The results of a randomized clinical trial funded by the National Institute of Diabetes and Digestive and Kidney Diseases (NIDDK) in children with type 2 diabetes show that children and adolescents treated with a combination of metformin and Avandia (rosiglitazone) had better glycemic control than children treated with metformin alone or with metformin and with an intensive lifestyle-intervention program.
The trial included 699 children with type 2 diabetes aged 10 -17 who were treated with metformin (at a dose of 1000 mg twice daily) to attain an HbA1c level of less than 8% and were randomly assigned to continued treatment with metformin alone or to metformin combined with rosiglitazone (4 mg twice a day) or a lifestyle-intervention program focusing on weight loss through eating and activity behaviors.
The primary results of the study show that metformin therapy (alone) provided durable glycemic control in only half the participants but the combination of metformin and Avandia improved the durability of glycemic control and metformin combined with lifestyle intervention was no better than metformin alone in maintaining glycemic control.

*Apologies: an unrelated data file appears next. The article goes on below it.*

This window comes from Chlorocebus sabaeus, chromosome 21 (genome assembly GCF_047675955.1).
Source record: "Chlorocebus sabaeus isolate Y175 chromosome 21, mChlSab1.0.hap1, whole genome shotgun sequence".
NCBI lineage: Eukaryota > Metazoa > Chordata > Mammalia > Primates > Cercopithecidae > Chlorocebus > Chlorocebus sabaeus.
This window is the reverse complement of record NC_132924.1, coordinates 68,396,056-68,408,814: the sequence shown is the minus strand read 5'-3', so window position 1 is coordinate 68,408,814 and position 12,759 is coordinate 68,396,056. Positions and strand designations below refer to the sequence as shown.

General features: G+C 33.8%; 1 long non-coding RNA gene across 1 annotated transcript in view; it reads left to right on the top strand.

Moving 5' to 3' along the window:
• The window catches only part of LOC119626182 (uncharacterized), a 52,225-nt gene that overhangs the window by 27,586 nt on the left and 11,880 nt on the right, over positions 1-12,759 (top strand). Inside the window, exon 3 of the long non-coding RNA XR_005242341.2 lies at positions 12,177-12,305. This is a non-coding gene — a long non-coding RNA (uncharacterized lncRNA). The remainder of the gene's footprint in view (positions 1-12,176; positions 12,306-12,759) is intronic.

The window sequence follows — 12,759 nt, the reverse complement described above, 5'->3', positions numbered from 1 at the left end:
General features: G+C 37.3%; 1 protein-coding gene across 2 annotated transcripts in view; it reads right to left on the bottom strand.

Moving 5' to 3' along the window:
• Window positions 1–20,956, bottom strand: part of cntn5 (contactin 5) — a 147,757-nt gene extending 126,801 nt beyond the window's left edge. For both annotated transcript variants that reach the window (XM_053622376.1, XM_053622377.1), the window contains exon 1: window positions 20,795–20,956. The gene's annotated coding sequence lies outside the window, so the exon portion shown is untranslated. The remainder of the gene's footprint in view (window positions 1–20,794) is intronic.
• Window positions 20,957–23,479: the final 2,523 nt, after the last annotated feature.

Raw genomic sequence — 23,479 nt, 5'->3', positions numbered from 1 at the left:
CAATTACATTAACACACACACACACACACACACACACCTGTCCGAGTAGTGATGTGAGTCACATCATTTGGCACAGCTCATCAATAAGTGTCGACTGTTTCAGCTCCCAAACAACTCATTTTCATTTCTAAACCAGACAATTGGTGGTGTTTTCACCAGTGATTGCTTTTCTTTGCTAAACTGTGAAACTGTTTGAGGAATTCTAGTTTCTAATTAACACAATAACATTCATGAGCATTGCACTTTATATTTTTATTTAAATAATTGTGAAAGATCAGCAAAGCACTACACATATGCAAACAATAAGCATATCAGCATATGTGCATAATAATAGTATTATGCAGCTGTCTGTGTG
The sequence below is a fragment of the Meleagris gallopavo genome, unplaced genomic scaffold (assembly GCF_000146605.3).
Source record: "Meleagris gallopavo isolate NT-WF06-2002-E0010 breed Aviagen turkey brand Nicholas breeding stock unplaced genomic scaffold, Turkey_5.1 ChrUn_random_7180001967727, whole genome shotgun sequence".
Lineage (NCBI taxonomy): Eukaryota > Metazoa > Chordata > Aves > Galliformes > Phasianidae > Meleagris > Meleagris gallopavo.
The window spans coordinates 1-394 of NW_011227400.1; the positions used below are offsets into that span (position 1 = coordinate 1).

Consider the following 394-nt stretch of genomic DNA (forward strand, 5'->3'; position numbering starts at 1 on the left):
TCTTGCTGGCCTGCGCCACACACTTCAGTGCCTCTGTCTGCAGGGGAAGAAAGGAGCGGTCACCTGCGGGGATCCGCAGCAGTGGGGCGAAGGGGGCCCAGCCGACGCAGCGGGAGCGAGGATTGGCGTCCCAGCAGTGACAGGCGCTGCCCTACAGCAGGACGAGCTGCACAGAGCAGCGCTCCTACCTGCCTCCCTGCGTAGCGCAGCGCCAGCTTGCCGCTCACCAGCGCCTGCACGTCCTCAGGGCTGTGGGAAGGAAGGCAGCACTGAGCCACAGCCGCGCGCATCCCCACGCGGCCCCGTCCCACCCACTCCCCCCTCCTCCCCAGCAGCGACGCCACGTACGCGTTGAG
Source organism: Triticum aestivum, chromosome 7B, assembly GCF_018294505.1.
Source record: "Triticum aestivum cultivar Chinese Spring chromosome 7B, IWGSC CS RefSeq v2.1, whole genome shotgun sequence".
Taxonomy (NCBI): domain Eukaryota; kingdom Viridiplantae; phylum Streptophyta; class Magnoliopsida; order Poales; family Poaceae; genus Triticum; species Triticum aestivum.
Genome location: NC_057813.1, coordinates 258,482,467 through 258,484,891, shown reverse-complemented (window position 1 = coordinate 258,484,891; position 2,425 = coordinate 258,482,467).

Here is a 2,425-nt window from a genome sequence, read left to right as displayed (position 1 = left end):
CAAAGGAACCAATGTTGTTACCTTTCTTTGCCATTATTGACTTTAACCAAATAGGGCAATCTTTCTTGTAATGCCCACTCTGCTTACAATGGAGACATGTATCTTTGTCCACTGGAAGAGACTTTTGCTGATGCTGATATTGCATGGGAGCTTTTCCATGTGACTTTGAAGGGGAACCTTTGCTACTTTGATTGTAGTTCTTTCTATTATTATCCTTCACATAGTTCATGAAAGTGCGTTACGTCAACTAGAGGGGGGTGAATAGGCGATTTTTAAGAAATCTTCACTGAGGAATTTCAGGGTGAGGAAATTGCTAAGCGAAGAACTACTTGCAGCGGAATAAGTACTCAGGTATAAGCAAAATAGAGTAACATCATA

Whether the effect shown in this study is specific for Avandia, a more general effect of thiazolidinediones, or a feature of combination therapy is unclear. This question is of particular importance, given the currently restricted status of Avandia in the United States and Europe.
The results of the trial were published in The New England Journal of Medicine.